In the previous part, we have reviewed 5 beautiful beaches on Phu quoc island. Now we are continously discovering the next 5 of Phu Quoc beaches.
6. Long beach
Aptly named Long Beach stretches for almost 20km along the southwestern coast of Phu Quoc Island. Rows of coconut palms stand along its entire length. The beachâ€™s yellow sand is backed by a grassy verge, and during the dry season months (November to April) the water is almost completely motionless; a liquid mirror to the sky. Most of long beach is deserted; only a few fishing shacks made of palm leaves dot the shore, served by a dusty, red-dirt road. There are countless places to stop for a secluded swim. However, the northern end of Long Beach is where the vast majority of Phu Quoc Islandâ€™s tourist industry is: dozens of hotels, resorts, guesthouses, cafes, bars and restaurants jostle for prime beachfront space along the paved road leading toward Duong Dong Town. Development is slowly moving south, eating up the empty stretches of Long Beach, but for now thereâ€™s plenty of beach to go around. Great mid-range beach accommodation is at Thanh Kieu Resort, and thereâ€™s excellent seafood just beyond the famous night market in Duong Dong Town.
7.Â Rach Tram Beach & Rach Vem Beach
These two seldom-visited beaches lie in the islandâ€™s remote north. Thick tropical jungle covers the hills here as they drop down to meet the pristine waters of the Gulf of Thailand. On each of these shimmering beaches, both accessed via meandering dirt roads through dense foliage, thereâ€™s a rustic fishing village, totally undisturbed by tourism. Quiet and calm, the beaches are lovely and the backdrop of forested hills is spectacular. However, these are â€˜workingâ€™ beaches so thereâ€™s a fair amount of fishing-related debris around, some of which is picturesque, such as the rotting hulls of abandoned wooden vessels, but some of which is unsightly, such as polystyrene boxes, discarded fishing nets and general trash. For the time being thereâ€™s no accommodation at either beach.
8. Thom beach
Thom Beach has a stark beauty about it. Silent, still, hot, sparsely populated, and filled with the scent of cashew fruit and the sound of midday cicadas, thereâ€™s something beguiling about this remote northern tip of Phu Quoc Island. Most of the beaches are hidden from view, reached via dirt tracks, and the waterâ€™s very shallow and tidal here. Thom Beach hasnâ€™t seen much development yet but for a few food shacks and a mid-range resort with simple, clean rooms and a seafood restaurant, called Coco Bay. Once or twice a day the red dust on the dirt road is disturbed by vehicles coming off the car ferry from the mainland, at ÄÃ¡ Chá»“ng Port, just a couple kilometres to the south. There are plans for a sprawling resort here, and, now that the highway to Duong Dong Town is finished, perhaps it wonâ€™t be long before slumbering Thom Beach is awoken.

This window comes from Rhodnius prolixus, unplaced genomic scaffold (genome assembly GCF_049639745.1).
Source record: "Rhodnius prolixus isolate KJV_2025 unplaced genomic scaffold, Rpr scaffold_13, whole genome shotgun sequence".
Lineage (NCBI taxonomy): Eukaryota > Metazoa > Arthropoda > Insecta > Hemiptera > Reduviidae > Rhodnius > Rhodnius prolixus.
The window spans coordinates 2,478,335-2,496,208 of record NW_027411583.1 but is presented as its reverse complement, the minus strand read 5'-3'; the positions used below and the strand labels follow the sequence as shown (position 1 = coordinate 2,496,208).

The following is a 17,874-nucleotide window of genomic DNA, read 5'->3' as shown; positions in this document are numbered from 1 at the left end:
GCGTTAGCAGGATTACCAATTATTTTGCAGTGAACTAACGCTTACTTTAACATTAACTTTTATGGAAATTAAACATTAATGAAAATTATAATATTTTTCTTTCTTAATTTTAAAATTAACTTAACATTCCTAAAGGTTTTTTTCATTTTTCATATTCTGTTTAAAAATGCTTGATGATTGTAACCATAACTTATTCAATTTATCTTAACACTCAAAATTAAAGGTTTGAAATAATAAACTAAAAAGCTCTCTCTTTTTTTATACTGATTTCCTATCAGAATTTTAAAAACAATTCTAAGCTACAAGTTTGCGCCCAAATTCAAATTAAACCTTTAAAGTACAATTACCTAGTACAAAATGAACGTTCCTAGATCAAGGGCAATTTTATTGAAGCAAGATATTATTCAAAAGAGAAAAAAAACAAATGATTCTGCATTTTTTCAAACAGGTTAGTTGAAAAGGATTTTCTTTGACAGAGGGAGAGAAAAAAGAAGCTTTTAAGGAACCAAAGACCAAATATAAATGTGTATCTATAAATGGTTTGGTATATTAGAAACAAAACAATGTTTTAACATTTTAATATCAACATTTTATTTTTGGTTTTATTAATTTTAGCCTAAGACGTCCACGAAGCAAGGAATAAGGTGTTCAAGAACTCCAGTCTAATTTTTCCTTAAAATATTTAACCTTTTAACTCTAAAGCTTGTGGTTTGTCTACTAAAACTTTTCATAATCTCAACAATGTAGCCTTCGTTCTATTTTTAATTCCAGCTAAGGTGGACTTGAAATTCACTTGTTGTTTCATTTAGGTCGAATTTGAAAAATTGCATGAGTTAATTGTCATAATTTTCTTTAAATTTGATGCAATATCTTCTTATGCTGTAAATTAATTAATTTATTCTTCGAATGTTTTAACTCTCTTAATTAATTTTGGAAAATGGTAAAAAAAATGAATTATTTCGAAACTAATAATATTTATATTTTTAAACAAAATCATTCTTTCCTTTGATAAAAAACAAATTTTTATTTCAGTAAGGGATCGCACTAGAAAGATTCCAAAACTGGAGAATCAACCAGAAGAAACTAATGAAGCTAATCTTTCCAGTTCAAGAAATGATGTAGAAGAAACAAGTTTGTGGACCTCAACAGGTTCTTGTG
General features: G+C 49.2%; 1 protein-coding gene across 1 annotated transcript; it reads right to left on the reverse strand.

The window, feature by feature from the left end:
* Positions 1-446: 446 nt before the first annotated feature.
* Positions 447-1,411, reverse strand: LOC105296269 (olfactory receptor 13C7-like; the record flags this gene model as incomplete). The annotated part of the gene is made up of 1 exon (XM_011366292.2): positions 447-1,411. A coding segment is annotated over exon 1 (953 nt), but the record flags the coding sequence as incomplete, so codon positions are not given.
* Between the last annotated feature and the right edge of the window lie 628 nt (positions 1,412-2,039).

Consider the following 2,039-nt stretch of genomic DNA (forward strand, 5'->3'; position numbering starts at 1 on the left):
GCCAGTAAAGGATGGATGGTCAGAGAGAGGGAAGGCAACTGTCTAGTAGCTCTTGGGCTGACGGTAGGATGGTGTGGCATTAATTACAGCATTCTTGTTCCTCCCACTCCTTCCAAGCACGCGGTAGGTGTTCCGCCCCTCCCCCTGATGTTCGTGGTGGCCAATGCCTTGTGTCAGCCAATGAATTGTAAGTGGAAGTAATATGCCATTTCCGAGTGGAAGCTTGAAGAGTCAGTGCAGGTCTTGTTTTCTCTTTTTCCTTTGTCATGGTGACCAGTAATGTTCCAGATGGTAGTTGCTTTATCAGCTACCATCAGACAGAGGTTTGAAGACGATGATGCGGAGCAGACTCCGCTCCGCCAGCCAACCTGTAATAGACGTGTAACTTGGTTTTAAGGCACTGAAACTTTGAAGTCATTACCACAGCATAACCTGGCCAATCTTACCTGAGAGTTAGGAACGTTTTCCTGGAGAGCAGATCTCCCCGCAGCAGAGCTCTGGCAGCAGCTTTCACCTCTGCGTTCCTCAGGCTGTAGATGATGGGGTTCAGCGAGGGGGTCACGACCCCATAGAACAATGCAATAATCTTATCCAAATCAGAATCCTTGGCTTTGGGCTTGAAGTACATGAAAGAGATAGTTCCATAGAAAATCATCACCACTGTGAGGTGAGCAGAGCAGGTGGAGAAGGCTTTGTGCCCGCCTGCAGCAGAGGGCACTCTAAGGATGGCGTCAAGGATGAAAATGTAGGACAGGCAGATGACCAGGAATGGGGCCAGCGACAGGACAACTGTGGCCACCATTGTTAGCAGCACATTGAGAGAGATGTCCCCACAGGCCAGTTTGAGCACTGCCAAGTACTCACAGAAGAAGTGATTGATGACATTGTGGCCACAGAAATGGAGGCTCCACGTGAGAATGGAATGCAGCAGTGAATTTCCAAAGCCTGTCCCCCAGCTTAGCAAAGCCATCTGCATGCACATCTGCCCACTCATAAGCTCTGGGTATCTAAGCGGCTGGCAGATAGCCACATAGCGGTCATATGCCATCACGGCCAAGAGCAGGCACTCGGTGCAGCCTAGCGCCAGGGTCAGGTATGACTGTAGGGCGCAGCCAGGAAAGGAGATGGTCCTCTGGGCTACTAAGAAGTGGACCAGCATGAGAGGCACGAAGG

9. Cua Can beach
As the Cua Can River empties into the Gulf of Thailand it creates a long sweeping sand bar, lined with casuarina trees. This is Cua Can Beach, a lovely undeveloped arc of sand; the choppy sea on one side and the placid river on the other. Itâ€™s possible to weave your way through the small fishing village here and onto the sands of Cua Can Beach for a swim. But I prefer to experience this beach from a distance; at the bar of Chez Carole Resort, with a cocktail in my hand, looking out over the broad sweep of Cua Can Beach to the sloping, forested ridges in the distance.
10. Vong beach
Vong Beach is a gaping bay on the southeast side of the island. Itâ€™s sandy and lined with trees, but the water here is often thick with jellyfish. For many visitors Vong Beach will be their first impression of the island because this is where the majority of passenger boats from the mainland dock. The large, long beach is impressive enough, especially with the forested hills of Phu Quoc National Park rising behind it. But Vong Beach is more of a port than a place to relax: at present there are at least two more long concrete piers under construction here, stretching hundreds of metres out to sea, in anticipation of the rise in tourist numbers in the coming years. There are a few seafood restaurants around the pier but no accommodation.
Previous part: Phu Quoc beaches (part 1)